Writers of Pro Football Prospectus 2008

19 Dec 2006

FO Mailbag: How not to run against the Colts

Mike Junt: I was just browsing the defensive Adjusted Line Yards stats and figuring to look up how bad the Alleged Colts Run Defense(tm) is, and then I noticed:

The Colts are ranked number one against runs around left end.

Is that a typo, or are people really running over the entire Colts defense except Dwight Freeney? If that isn't an error, isn't that really noteworthy and worth investigating? If Freeney's really playing that well, considering his bad pash rush statistics this year, that would be a pretty miraculous mirror image of, well, the rest of forever.

Aaron Schatz: Yep, that's pretty crazy. Let's go look into the situation.

This is not a case of Dwight Freeney turning into an amazing run stopper. A run "at" Freeney would probably be listed as left tackle or left guard by the official scorekeepers. Unfortunately, one of the things about Adjusted Line Yards is that we are at the mercy of the official scorekeepers, and we can't know for sure what the real difference is between "left end" and "left tackle" without seeing each run individually. But an "end" run is usually a sweep, a stretch, or a pitch, not a straight ahead run. The other problem is that a backwards pass is technically a run, so a few ends listed as runs are actually screens.

What we have here is a case of small sample size. Through Week 15, there are only 14 recorded runs around left end by running backs against the Colts. That's the lowest of any defense in the league, and the average is 41. I wondered if the issue was the official scorer in Indianapolis -- does the guy just never mark anything as an end run? -- but the Colts rank fourth in left end runs on offense.

Marion Barber had one for 20 yards, but none of the others are over six yards. Four of them are listed as zero yards and three lost yardage. By total chance, two of these runs were by Clinton Portis, on the same drive in Week 7, and it just so happens that I have all the Week 7 games on DVD, so I went and actually looked at the plays. I think they demonstrate why teams don't run left end against the Colts.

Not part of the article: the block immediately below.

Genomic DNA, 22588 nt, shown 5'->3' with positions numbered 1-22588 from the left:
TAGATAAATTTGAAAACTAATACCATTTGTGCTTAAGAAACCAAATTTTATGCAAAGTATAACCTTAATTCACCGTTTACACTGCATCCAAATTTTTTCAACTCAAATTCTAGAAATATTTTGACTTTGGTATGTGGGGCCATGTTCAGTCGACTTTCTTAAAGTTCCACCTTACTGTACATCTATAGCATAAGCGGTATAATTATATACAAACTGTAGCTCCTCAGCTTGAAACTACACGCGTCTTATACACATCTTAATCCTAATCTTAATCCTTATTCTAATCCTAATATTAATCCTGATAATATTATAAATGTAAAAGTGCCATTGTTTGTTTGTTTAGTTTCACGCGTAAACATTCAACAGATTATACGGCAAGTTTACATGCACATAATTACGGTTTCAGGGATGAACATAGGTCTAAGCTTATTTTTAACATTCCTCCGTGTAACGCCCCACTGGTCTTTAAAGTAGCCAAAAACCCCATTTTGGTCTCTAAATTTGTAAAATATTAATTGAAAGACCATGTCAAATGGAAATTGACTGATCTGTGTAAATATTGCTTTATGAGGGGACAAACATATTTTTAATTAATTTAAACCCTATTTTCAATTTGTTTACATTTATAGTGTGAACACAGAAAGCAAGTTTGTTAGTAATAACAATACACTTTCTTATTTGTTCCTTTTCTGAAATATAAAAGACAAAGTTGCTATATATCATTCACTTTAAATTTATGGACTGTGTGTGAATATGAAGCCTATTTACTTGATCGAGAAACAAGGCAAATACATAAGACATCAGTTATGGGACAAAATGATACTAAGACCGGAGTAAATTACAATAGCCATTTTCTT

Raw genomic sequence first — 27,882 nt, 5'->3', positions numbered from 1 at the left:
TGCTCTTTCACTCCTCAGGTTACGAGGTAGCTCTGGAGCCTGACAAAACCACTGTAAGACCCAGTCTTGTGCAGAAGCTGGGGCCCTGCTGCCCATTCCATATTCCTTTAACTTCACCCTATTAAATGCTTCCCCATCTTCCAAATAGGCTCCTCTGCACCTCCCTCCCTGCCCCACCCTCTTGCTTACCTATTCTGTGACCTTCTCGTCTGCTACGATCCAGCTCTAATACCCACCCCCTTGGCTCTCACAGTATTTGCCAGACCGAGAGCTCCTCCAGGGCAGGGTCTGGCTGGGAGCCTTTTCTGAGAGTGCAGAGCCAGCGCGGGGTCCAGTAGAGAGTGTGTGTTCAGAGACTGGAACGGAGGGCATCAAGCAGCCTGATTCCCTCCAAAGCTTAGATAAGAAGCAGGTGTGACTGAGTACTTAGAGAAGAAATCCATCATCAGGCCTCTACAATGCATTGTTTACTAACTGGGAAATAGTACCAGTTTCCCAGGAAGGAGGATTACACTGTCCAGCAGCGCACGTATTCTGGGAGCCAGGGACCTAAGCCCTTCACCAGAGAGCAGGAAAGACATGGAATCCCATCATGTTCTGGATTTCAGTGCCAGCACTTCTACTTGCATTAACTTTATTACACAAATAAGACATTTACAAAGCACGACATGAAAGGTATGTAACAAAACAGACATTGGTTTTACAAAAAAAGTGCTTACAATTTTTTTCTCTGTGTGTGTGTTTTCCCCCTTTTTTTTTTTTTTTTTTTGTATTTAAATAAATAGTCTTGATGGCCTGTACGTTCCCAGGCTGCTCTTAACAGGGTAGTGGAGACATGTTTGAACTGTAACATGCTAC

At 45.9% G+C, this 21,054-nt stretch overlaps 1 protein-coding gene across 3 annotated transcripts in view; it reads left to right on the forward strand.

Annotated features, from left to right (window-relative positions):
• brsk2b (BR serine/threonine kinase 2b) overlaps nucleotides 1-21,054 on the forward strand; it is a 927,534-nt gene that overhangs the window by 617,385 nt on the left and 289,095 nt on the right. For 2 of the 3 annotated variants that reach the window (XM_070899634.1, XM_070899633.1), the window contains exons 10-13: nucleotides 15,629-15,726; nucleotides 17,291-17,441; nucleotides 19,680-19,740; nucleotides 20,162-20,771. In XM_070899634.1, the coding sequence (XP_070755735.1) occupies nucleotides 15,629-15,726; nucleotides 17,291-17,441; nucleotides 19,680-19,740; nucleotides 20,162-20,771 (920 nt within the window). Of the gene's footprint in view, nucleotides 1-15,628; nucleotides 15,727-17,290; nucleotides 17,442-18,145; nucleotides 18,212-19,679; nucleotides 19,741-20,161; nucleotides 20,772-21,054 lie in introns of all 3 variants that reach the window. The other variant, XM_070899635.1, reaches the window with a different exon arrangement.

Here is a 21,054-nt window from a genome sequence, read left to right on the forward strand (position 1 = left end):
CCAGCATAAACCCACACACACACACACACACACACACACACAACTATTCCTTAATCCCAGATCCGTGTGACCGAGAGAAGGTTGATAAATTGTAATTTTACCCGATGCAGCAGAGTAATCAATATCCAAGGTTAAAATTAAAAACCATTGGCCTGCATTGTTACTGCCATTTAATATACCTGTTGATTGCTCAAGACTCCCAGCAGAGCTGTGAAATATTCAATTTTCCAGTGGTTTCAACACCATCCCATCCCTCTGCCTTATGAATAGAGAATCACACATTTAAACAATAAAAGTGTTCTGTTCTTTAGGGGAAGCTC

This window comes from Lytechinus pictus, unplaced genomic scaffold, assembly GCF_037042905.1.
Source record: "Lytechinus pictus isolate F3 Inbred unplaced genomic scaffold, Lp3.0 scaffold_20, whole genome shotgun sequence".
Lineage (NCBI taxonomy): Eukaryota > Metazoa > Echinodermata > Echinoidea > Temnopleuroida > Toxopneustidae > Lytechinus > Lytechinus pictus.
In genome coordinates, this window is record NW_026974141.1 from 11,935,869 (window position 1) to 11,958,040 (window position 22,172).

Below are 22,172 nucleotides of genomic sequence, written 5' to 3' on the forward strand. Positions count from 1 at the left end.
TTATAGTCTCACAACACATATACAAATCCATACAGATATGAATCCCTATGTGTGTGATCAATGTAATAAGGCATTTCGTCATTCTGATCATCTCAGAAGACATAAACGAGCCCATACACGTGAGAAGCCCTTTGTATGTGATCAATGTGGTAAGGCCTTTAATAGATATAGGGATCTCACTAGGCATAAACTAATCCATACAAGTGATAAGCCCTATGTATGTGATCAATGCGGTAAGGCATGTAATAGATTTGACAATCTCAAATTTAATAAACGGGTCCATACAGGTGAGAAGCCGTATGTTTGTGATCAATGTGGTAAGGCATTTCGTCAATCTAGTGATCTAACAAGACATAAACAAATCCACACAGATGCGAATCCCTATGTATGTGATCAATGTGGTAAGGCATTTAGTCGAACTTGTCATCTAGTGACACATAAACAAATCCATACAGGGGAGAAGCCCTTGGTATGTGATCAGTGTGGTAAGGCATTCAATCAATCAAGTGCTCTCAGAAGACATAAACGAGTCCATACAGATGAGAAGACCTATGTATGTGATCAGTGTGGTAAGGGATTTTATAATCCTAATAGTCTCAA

Picture the angles in your mind. Dwight Freeney is doing his outside spin move around the left tackle. If you run behind your guard and tackle, he's taken himself out of the play. But if you run a wider run around the end, you are going to run right into Freeney as he's on his way towards your quarterback. That's exactly what happened with Portis. The first play is a pitch left. But Freeney is so far upfield that Portis has to change his angle and try to go even wider. By the time he gets to where he's turning the corner, Gilbert Gardner is right there for a six-yard loss.

On the second play, the pulling guard (R. Thomas) runs right past Freeney, who reaches back to get a hand on Portis, enough to slow him slightly, and then Booger McFarland beats center Casey Rabach, which forces Portis again to take a wider angle, and Cato June takes him down for a loss of one.

The other reason why teams don't run left end on the Colts? Why run left end when going up the middle is so damn easy? The Colts are 24th in Adjusted Line Yards against runs left tackle, 31st middle/guard, and 32nd right tackle.

Posted by: Aaron Schatz on 19 Dec 2006